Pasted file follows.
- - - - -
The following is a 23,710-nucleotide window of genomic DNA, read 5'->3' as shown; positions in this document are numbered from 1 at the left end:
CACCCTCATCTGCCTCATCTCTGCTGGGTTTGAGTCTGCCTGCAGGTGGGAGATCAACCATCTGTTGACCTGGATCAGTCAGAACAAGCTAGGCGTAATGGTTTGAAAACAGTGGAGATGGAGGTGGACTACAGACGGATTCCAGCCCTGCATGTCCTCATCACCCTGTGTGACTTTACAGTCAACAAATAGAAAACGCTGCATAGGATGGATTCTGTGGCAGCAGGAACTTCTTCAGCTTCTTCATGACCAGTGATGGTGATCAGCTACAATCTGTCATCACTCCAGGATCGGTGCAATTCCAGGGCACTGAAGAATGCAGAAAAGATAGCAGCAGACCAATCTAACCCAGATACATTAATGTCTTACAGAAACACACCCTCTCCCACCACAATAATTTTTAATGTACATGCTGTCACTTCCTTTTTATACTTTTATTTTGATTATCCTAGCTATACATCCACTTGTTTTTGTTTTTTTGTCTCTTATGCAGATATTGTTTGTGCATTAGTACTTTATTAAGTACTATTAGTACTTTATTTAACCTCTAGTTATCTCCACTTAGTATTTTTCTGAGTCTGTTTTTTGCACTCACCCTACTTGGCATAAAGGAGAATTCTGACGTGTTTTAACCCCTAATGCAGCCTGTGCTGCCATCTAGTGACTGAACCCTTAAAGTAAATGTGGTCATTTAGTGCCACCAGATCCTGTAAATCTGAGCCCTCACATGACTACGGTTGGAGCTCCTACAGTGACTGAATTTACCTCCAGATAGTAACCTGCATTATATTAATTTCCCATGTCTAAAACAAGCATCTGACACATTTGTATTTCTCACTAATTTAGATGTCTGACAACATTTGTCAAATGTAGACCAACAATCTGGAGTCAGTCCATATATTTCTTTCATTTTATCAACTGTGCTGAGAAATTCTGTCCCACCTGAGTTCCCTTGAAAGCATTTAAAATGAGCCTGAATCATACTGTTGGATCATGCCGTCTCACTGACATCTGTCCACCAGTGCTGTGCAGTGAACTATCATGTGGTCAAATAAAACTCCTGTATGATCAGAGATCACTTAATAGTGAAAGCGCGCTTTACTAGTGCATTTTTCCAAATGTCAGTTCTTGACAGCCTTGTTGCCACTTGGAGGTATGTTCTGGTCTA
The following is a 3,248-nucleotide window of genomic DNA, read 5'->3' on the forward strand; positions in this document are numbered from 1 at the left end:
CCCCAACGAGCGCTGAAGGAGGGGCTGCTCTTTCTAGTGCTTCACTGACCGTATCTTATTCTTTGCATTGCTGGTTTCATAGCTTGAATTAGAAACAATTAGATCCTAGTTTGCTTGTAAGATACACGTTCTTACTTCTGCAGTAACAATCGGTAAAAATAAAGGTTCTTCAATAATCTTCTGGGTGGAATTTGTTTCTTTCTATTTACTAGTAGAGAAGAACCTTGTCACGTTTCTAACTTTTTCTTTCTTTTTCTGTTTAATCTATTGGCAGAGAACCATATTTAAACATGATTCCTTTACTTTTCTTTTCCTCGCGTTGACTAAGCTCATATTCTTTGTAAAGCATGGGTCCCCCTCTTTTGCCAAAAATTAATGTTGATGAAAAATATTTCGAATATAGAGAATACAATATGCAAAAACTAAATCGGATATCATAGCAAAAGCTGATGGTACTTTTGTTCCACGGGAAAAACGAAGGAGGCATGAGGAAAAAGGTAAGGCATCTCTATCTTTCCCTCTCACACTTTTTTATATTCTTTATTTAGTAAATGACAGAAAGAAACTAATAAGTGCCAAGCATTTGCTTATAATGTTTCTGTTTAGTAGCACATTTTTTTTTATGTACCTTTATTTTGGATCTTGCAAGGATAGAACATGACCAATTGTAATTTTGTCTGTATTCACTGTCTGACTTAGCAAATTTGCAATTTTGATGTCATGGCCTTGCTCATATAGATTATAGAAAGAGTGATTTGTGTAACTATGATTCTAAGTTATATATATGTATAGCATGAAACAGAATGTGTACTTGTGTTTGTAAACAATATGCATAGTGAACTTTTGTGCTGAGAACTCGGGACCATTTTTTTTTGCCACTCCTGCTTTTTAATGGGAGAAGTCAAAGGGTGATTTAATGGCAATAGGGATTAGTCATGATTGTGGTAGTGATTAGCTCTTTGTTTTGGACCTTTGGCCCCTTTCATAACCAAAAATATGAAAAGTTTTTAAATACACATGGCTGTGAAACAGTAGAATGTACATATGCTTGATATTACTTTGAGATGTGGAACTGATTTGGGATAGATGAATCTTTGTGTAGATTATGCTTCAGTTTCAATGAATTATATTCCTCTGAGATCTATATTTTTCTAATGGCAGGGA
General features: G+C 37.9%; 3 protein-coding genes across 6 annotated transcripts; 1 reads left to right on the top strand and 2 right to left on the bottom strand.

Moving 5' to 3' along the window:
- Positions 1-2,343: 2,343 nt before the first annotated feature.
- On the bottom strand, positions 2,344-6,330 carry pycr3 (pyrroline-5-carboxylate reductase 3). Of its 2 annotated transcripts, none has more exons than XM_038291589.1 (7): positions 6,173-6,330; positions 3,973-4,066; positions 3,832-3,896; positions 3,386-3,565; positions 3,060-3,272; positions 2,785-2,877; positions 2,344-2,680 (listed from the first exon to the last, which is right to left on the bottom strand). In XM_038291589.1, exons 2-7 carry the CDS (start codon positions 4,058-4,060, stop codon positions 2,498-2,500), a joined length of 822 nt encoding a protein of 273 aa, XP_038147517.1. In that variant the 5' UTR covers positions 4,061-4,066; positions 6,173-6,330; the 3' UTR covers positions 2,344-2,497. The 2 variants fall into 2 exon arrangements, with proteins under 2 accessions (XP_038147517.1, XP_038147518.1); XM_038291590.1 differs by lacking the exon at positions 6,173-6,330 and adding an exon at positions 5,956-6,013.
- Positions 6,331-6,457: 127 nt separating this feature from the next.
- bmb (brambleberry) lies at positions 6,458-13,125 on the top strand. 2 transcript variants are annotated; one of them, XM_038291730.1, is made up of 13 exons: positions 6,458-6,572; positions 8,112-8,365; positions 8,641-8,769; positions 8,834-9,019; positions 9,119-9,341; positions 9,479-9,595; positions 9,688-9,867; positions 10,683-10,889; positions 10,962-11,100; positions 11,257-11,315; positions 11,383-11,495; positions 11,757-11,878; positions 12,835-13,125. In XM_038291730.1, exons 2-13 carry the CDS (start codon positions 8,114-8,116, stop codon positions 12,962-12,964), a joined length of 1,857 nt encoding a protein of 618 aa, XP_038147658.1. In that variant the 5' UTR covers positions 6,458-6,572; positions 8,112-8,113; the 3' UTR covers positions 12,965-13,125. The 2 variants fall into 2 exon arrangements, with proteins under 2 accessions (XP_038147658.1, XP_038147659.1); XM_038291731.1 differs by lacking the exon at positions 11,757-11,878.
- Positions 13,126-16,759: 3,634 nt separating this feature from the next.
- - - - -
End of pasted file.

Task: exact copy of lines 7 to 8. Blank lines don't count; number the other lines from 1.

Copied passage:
- Positions 1-2,343: 2,343 nt before the first annotated feature.
- On the bottom strand, positions 2,344-6,330 carry pycr3 (pyrroline-5-carboxylate reductase 3). Of its 2 annotated transcripts, none has more exons than XM_038291589.1 (7): positions 6,173-6,330; positions 3,973-4,066; positions 3,832-3,896; positions 3,386-3,565; positions 3,060-3,272; positions 2,785-2,877; positions 2,344-2,680 (listed from the first exon to the last, which is right to left on the bottom strand). In XM_038291589.1, exons 2-7 carry the CDS (start codon positions 4,058-4,060, stop codon positions 2,498-2,500), a joined length of 822 nt encoding a protein of 273 aa, XP_038147517.1. In that variant the 5' UTR covers positions 4,061-4,066; positions 6,173-6,330; the 3' UTR covers positions 2,344-2,497. The 2 variants fall into 2 exon arrangements, with proteins under 2 accessions (XP_038147517.1, XP_038147518.1); XM_038291590.1 differs by lacking the exon at positions 6,173-6,330 and adding an exon at positions 5,956-6,013.